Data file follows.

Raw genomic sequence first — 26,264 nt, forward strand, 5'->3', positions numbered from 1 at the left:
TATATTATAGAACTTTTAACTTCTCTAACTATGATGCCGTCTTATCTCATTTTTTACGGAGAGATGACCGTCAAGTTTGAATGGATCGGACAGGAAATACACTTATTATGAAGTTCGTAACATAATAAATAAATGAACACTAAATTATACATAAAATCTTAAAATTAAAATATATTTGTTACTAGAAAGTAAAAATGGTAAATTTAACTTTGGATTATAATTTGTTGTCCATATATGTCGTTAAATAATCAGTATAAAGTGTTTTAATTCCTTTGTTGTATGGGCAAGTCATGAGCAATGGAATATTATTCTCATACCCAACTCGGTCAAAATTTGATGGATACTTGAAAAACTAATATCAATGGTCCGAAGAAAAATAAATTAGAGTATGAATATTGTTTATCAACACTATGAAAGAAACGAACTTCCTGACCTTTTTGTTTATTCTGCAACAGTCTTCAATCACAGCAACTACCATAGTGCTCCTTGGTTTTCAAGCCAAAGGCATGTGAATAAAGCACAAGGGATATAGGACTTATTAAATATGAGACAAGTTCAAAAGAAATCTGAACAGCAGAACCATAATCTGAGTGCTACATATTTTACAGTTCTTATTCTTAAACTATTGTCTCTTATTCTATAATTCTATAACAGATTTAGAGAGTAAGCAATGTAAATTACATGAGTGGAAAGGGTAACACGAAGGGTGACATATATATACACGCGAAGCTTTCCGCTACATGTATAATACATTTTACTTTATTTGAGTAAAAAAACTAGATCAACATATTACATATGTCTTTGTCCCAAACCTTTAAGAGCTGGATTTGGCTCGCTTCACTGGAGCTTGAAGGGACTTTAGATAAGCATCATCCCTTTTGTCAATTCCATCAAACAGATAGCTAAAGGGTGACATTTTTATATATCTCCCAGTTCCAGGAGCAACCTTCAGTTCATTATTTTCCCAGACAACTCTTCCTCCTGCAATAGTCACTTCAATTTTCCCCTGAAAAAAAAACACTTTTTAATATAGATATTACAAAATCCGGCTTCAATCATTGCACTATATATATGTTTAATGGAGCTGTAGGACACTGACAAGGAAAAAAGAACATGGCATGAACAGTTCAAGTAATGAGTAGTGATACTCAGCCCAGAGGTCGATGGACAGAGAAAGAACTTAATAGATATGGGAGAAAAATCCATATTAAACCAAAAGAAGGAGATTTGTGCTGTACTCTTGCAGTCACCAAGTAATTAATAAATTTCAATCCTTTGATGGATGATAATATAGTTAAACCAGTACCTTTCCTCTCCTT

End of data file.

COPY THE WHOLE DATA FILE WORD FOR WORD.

Raw genomic sequence first — 26,264 nt, forward strand, 5'->3', positions numbered from 1 at the left:
TATATTATAGAACTTTTAACTTCTCTAACTATGATGCCGTCTTATCTCATTTTTTACGGAGAGATGACCGTCAAGTTTGAATGGATCGGACAGGAAATACACTTATTATGAAGTTCGTAACATAATAAATAAATGAACACTAAATTATACATAAAATCTTAAAATTAAAATATATTTGTTACTAGAAAGTAAAAATGGTAAATTTAACTTTGGATTATAATTTGTTGTCCATATATGTCGTTAAATAATCAGTATAAAGTGTTTTAATTCCTTTGTTGTATGGGCAAGTCATGAGCAATGGAATATTATTCTCATACCCAACTCGGTCAAAATTTGATGGATACTTGAAAAACTAATATCAATGGTCCGAAGAAAAATAAATTAGAGTATGAATATTGTTTATCAACACTATGAAAGAAACGAACTTCCTGACCTTTTTGTTTATTCTGCAACAGTCTTCAATCACAGCAACTACCATAGTGCTCCTTGGTTTTCAAGCCAAAGGCATGTGAATAAAGCACAAGGGATATAGGACTTATTAAATATGAGACAAGTTCAAAAGAAATCTGAACAGCAGAACCATAATCTGAGTGCTACATATTTTACAGTTCTTATTCTTAAACTATTGTCTCTTATTCTATAATTCTATAACAGATTTAGAGAGTAAGCAATGTAAATTACATGAGTGGAAAGGGTAACACGAAGGGTGACATATATATACACGCGAAGCTTTCCGCTACATGTATAATACATTTTACTTTATTTGAGTAAAAAAACTAGATCAACATATTACATATGTCTTTGTCCCAAACCTTTAAGAGCTGGATTTGGCTCGCTTCACTGGAGCTTGAAGGGACTTTAGATAAGCATCATCCCTTTTGTCAATTCCATCAAACAGATAGCTAAAGGGTGACATTTTTATATATCTCCCAGTTCCAGGAGCAACCTTCAGTTCATTATTTTCCCAGACAACTCTTCCTCCTGCAATAGTCACTTCAATTTTCCCCTGAAAAAAAAACACTTTTTAATATAGATATTACAAAATCCGGCTTCAATCATTGCACTATATATATGTTTAATGGAGCTGTAGGACACTGACAAGGAAAAAAGAACATGGCATGAACAGTTCAAGTAATGAGTAGTGATACTCAGCCCAGAGGTCGATGGACAGAGAAAGAACTTAATAGATATGGGAGAAAAATCCATATTAAACCAAAAGAAGGAGATTTGTGCTGTACTCTTGCAGTCACCAAGTAATTAATAAATTTCAATCCTTTGATGGATGATAATATAGTTAAACCAGTACCTTTCCTCTCCTT